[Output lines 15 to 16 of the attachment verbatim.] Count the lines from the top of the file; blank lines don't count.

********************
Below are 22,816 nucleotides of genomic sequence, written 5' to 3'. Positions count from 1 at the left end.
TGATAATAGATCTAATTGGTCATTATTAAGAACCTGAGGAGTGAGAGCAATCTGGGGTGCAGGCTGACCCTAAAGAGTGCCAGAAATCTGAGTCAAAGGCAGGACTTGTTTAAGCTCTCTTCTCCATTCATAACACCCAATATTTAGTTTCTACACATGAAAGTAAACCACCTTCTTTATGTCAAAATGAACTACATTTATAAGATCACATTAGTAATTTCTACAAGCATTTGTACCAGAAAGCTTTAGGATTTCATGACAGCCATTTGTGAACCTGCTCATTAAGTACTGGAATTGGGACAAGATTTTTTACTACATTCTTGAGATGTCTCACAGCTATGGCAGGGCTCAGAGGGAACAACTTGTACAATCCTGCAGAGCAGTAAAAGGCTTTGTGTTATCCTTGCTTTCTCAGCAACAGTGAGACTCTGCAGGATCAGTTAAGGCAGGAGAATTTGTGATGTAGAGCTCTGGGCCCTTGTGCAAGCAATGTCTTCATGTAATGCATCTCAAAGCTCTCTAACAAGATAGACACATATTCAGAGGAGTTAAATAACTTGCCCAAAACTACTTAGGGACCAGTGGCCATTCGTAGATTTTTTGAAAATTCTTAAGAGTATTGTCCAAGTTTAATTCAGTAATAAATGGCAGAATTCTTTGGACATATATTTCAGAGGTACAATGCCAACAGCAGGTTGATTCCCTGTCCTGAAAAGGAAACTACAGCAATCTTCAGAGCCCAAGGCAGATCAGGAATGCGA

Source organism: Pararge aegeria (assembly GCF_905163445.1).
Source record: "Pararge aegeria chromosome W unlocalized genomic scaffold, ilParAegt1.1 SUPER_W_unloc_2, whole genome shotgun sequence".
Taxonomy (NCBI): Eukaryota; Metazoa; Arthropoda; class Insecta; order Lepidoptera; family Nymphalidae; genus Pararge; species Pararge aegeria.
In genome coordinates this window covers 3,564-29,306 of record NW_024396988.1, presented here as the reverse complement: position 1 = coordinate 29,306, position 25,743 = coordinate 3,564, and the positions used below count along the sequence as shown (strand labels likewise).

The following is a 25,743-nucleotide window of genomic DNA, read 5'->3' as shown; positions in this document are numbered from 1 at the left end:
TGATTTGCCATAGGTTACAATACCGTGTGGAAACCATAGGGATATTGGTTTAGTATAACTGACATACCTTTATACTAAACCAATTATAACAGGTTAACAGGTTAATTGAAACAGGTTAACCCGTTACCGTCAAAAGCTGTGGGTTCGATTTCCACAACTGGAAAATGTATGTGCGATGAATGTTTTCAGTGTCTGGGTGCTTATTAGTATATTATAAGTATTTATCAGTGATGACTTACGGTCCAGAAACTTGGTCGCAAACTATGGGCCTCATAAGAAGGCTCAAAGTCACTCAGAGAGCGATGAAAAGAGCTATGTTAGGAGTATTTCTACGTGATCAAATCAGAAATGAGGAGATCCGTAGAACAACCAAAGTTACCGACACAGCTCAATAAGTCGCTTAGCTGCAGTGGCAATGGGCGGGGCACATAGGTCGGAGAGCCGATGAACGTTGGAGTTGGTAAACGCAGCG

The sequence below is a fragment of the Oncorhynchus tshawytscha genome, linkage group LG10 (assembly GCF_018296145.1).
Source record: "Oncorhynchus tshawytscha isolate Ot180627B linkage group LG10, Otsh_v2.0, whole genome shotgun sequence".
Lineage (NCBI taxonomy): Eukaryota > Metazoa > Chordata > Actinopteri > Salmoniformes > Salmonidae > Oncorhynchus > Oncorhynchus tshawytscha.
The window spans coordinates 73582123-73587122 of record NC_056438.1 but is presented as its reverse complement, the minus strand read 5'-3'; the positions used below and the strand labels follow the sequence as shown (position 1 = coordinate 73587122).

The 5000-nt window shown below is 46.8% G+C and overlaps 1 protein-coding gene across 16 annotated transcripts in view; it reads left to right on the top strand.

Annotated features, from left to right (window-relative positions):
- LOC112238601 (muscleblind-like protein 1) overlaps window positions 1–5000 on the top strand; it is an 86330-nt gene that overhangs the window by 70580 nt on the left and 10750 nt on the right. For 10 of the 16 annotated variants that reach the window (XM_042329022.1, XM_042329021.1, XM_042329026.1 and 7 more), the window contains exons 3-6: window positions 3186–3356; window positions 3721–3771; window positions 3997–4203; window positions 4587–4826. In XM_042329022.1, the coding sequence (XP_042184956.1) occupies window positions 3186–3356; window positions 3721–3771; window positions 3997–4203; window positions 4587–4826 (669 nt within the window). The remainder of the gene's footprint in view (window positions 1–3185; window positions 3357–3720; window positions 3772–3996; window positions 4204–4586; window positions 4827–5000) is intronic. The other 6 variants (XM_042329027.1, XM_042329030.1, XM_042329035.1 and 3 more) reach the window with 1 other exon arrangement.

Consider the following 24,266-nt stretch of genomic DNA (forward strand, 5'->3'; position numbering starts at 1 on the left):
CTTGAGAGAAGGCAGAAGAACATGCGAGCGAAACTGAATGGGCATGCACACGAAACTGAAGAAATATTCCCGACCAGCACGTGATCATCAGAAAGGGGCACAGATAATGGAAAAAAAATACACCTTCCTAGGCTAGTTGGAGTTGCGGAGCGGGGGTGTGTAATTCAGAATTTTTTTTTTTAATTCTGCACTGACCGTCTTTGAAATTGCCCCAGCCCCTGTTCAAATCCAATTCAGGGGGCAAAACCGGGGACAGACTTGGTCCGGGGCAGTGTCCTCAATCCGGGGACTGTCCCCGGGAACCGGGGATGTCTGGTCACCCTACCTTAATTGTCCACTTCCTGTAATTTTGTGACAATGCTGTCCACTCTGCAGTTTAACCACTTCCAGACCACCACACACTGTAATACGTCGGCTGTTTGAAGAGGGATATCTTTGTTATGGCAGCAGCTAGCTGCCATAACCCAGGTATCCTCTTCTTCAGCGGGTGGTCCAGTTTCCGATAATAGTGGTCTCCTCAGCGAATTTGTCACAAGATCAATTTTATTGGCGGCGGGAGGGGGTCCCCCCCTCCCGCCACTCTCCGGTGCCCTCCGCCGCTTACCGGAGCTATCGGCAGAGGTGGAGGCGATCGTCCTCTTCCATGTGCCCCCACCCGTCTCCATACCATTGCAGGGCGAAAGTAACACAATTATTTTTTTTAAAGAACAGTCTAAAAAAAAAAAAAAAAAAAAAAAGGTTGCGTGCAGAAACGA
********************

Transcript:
- LOC112238601 (muscleblind-like protein 1) overlaps window positions 1–5000 on the top strand; it is an 86330-nt gene that overhangs the window by 70580 nt on the left and 10750 nt on the right. For 10 of the 16 annotated variants that reach the window (XM_042329022.1, XM_042329021.1, XM_042329026.1 and 7 more), the window contains exons 3-6: window positions 3186–3356; window positions 3721–3771; window positions 3997–4203; window positions 4587–4826. In XM_042329022.1, the coding sequence (XP_042184956.1) occupies window positions 3186–3356; window positions 3721–3771; window positions 3997–4203; window positions 4587–4826 (669 nt within the window). The remainder of the gene's footprint in view (window positions 1–3185; window positions 3357–3720; window positions 3772–3996; window positions 4204–4586; window positions 4827–5000) is intronic. The other 6 variants (XM_042329027.1, XM_042329030.1, XM_042329035.1 and 3 more) reach the window with 1 other exon arrangement.

Consider the following 24,266-nt stretch of genomic DNA (forward strand, 5'->3'; position numbering starts at 1 on the left):